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Old 04-30-2016, 10:07 AM   #1
PoleStar
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how to make init.d script hold shudown process


I have a script I need to run , lat thing at shutdown time.
But server should not go down until script is completed successfully.



so
A-script---creates--->B-scrip, B-script---doing work for me.
A-script---check/loops--->If B-script is done.

in that scenario
1-would shutdown process wait till A-script says "I am done"
2-or shutdown process would abandon A-script and go on with shutting down the server ?

Thank you.
 
Old 04-30-2016, 11:13 AM   #2
HMW
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Check this out:
http://unix.stackexchange.com/questi...efore-shutdown

I think you are overcomplicating matters slightly.

Best regards,
HMW
 
Old 04-30-2016, 11:38 AM   #3
PoleStar
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Thanks for the link.
But I don't think it addresses the issue of reboot being held by init.d script.
 
Old 04-30-2016, 12:51 PM   #4
HMW
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Quote:
Originally Posted by PoleStar View Post
Thanks for the link.
But I don't think it addresses the issue of reboot being held by init.d script.
I'm not sure I understand, but...
Quote:
Originally Posted by stackexchange
Runlevel 0 corresponds to shutdown, and 6 to reboot.
Quote:
Originally Posted by stackexchange
write your script, store it in /etc/init.d/, then create a symlink in each of /etc/rc0.d and /etc/rc6.d (if you want both) pointing to your script.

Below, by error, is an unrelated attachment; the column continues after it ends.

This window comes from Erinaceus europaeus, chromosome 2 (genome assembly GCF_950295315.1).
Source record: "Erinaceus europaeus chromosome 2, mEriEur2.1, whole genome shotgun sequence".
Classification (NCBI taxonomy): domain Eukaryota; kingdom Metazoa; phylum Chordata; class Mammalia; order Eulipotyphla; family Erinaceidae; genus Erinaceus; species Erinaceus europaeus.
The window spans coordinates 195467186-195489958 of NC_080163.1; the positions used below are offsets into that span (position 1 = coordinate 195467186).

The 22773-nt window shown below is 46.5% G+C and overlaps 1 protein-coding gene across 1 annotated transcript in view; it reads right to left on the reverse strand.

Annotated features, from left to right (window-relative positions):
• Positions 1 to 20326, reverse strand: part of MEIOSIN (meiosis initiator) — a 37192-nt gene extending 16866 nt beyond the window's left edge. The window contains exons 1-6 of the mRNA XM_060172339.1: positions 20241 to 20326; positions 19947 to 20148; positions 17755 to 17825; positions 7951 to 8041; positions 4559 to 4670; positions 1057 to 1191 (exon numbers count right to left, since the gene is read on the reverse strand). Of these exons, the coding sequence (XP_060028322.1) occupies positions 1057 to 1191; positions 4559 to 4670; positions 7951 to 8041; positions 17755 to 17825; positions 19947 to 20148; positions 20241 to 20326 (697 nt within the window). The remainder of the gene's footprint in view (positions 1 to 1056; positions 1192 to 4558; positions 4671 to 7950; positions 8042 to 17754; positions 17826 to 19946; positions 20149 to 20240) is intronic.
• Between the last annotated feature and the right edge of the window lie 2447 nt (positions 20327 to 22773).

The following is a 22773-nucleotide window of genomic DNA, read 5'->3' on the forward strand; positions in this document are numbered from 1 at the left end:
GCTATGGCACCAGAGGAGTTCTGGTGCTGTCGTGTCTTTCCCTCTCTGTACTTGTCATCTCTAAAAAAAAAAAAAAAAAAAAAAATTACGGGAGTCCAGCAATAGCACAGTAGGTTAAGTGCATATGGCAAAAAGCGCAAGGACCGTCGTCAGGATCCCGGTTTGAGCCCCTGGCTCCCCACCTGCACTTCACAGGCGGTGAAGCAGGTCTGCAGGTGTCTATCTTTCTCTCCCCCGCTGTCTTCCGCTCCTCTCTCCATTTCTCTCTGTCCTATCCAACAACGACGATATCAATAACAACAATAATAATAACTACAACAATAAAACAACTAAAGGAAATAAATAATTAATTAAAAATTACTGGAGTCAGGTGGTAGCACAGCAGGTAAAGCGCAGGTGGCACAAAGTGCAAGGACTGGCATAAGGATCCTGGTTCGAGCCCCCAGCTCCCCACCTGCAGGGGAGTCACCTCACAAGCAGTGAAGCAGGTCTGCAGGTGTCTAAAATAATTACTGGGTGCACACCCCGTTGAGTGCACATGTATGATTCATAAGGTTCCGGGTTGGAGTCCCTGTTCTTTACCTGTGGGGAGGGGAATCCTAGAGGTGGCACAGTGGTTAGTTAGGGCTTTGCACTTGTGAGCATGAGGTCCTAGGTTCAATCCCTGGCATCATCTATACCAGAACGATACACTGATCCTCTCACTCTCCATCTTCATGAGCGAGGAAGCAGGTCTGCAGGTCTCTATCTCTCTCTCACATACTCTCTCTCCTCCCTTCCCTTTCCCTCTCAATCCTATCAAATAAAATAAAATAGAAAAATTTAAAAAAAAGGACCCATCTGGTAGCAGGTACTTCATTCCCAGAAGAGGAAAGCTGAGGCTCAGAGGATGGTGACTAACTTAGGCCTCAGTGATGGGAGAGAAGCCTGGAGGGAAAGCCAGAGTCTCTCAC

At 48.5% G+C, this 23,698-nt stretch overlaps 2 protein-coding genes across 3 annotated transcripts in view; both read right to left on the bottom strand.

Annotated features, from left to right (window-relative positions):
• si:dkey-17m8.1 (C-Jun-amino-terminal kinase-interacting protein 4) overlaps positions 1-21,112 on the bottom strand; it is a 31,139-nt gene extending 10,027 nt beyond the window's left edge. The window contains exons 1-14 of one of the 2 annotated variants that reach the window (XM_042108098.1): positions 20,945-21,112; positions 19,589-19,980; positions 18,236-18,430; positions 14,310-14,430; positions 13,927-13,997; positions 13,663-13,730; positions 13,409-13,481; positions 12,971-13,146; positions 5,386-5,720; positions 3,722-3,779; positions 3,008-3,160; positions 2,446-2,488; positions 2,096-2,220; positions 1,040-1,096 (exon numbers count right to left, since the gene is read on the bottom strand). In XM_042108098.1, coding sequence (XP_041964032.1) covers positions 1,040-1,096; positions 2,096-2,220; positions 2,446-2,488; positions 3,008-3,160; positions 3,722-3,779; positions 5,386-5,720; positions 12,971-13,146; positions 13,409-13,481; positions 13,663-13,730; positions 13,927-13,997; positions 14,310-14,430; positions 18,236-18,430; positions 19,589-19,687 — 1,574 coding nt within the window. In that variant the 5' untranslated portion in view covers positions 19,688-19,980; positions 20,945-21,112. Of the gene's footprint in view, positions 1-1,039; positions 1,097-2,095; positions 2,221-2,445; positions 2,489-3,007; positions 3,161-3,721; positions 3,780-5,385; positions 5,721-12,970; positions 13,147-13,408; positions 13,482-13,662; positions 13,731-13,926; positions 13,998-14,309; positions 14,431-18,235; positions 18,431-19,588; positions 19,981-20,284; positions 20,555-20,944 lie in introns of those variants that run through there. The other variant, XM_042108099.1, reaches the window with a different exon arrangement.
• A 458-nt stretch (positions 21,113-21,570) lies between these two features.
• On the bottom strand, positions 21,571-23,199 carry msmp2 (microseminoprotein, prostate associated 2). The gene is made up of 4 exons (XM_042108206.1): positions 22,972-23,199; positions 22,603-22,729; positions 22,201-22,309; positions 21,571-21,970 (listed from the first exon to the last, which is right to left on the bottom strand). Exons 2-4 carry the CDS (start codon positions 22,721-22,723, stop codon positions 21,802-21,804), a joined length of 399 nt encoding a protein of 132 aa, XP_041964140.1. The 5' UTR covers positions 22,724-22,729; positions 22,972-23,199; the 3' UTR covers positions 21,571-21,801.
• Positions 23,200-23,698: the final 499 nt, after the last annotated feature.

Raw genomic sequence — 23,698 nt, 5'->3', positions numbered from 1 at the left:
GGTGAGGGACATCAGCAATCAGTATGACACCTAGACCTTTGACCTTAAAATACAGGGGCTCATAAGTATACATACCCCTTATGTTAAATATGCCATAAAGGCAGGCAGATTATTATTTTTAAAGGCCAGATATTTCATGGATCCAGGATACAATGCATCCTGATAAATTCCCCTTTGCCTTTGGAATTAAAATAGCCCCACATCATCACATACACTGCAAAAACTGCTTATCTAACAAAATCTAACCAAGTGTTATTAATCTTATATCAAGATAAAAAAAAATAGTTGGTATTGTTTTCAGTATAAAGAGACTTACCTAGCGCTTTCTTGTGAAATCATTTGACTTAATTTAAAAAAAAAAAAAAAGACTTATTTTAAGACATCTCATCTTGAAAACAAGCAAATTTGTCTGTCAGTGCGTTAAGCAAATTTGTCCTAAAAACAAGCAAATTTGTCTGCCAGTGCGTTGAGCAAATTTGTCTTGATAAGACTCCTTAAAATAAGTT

Old 04-30-2016, 01:18 PM   #5
michaelk
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It depends on the distribution/version i.e. if it is running SysV or systemd. If it is running systemd it would be better to create a service that calls your script(s) versus init.d. You indicate you want it to be the last thing to run prior to shutdown but that might depend on what the script is actually doing.
 
Old 04-30-2016, 04:12 PM   #6
arizonagroovejet
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Are you using SysVInit or systemd? I have implemented the running of a script during shutdown/reboot which blocks the shutdown/reboot until it is finished under both SysVInit and systemd. I remember it taking barely any time at all to do it SysVInit and it worked just fine and I didn't touch it at all for about a decade. Then I spent about a year on and off swearing about trying to re-implement it for systemd. Post whether you're using SysVInit or systemd and what distro/version you're using and I'll dig out my relevant solution.
 
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Old 04-30-2016, 05:55 PM   #7
PoleStar
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Quote:
Originally Posted by arizonagroovejet View Post
Post whether you're using SysVInit or systemd and what distro/version you're using and I'll dig out my relevant solution.

RHEL 6, mostly, but could be RHEL5 also.
sles 11 mostly.

Thanks
 
Old 04-30-2016, 05:58 PM   #8
PoleStar
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Quote:
Originally Posted by HMW View Post
I'm not sure I understand, but...
Perhaps my post was not clear.
I want a script added in shutdown process, I want that process to make shutdown process wait till that script is done. Only then shutdown process should be allowed to continue.
 
Old 05-01-2016, 02:14 AM   #9
MadeInGermany
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The commands shutdown,reboot,halt wait until all stop scripts have finished.
If a stop script does an asynchronous kill command then a sleep command should follow to give the killed process some time to properly terminate. A paranoid stop script will test with a kill -0 after a sleep, and eventally repeat it a couple of times.